Thanks to the angel of sacred, family recipes, I was extraordinarily thankful this Thanksgiving. Margaret’s recent budding interest in culinary arts expedited a rite of passage I hadn’t thought was on the horizon for another year or two. I am so pleased to announce that Margaret is now officially a member of an exclusive and small group of relatives called “Grandma Lucy’s Cranberry Sauce Club.”
If you’re thinking to yourself, “what’s so exciting about cranberry sauce?” you have obviously never tasted my late grandma Lucy’s. In other words, you’ve been living a life of Thanksgiving mediocracy. Seriously, you have. Because I have never met anyone who has tasted Grandma Lucy’s cranberry sauce without falling in taste-bud love.
For those of you who never met Grandma Lucy, I should point out that she was a very private person who had little patience for people (like me) who didn’t pick things up quickly. In fact, the saying “I can explain it to you, I just can’t understand it for you” sums her attitude up well. She was a doer, not a teacher.
Consequently, let’s just say the “secrets in the sauce” that made her cranberry sauce so delicious were not “well documented.” What we do have of her handwritten recipe is unclear, as the green ink she used to pen the ingredients smudged. The first time my mom and I tried to make sense of it was comical. Do we cook the cranberries for 3 minutes and then add sugar and then cook for another 20 or do we cook the cranberries for 3 minutes and add sugar during that time and then cook for 17 minutes totaling 20 altogether? Like the characters in the musical Legally Blonde when they ponder if Enrique Salvatore is gay or European, we were anything but sure. And because I never paid attention to her making her cranberry sauce – despite the fact that she made it for 25 years straight from the time she moved to California to live with us until she passed – I’m ashamed to admit that the recipe almost died with her.
My mom attempted to make it the first Thanksgiving after Grandma Lucy had died. She, like me, had never paid any attention. It was a flop. Literally, it drooped when it came out. Distraught, and understandably still grieving the death of her “mummy” as she called her mom, my mom gave up and passed – no, more like threw – the torch at me. Good thing I’m always up for a challenge.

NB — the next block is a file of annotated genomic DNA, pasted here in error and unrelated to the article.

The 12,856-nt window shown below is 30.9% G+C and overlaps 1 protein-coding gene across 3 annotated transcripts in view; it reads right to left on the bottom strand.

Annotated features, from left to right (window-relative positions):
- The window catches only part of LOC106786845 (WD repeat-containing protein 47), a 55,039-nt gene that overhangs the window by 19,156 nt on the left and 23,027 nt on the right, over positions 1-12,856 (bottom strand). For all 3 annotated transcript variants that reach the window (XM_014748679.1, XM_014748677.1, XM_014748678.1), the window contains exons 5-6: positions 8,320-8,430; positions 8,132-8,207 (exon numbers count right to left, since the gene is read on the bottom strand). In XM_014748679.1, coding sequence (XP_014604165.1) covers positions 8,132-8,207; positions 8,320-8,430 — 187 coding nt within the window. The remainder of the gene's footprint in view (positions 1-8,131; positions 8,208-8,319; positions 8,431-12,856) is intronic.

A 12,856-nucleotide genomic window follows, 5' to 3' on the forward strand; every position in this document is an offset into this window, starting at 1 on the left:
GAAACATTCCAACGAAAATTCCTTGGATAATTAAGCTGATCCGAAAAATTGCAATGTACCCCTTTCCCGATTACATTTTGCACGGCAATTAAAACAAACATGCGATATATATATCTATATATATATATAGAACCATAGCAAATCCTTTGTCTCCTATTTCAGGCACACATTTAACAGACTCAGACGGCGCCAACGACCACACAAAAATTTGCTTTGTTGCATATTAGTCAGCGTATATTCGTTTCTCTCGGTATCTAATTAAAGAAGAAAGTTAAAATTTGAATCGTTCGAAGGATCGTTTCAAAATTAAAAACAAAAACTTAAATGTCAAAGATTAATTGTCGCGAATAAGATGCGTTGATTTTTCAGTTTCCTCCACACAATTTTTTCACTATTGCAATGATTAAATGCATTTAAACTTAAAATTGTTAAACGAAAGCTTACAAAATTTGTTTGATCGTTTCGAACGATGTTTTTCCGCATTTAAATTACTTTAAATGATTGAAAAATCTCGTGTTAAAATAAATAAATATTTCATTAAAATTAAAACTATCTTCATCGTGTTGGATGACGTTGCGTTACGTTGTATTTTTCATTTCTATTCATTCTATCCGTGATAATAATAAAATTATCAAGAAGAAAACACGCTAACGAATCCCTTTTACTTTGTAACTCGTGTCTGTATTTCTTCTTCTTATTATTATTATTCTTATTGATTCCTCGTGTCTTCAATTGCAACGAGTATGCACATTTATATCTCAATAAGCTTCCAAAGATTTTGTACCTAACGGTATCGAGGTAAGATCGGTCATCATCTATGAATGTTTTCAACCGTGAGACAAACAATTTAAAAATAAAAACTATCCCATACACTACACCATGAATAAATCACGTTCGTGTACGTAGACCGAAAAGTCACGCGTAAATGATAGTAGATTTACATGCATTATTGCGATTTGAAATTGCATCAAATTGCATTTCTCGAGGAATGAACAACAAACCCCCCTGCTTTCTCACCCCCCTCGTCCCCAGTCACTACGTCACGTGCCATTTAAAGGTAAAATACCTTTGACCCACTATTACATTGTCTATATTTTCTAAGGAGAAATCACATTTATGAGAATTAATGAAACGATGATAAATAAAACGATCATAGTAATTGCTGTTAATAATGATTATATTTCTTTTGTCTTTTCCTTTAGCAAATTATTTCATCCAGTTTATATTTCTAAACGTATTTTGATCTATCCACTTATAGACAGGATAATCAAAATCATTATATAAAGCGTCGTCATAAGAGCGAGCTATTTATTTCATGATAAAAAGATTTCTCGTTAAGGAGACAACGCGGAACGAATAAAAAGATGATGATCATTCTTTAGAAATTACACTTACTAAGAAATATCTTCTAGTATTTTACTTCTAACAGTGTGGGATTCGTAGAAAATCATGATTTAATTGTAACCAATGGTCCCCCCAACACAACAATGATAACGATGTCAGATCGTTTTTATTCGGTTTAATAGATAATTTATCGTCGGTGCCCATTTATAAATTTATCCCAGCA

It took me several attempts to get it right. The first time I tried it the sauce came out runny. The second time I overcooked it. The third time it almost came out but not exactly the way it did when Grandma Lucy made it. I became strangely obsessed with why it wasn’t working. I prayed that Grandma Lucy would guide me like Remy controlled Linguini in Ratatouille. It never happened. Or at least I didn’t think it did at the time.
The next year I caught my big break. It struck me that the type of saucepan I was using to cook the cranberries might have an impact on the consistency of the sauce. So I made some changes and shazam! It came out just like Great Grandma Lucy made it!
This year, Margaret asked if she could make it. Herself. Because she is a highly observant, detail-oriented person, the first thing she requested was for me to walk her through the process, making note of the prep and materials to use. And then, she let me guide her as she made the cranberry sauce.
She got a little silly in the process (it does take a while).
Two days ago, on Thanksgiving day, my mom shared with me that the recipe actually originated with my Grandma Lucy’s friend Margaret – who was like my mom’s second mother. Margaret was German and it was a family recipe. So it’s literally been passed down now from Margaret to Margaret. Pretty cool.
Of course, for all I know, everyone in Germany knows Grandma Lucy’s recipe. Which means “Grandma Lucy’s Cranberry Sauce club” isn’t so small or exclusive – and isn’t a group of our relatives.
That’s OK though – I’m pretty sure the Germans aren’t making it for Thanksgiving.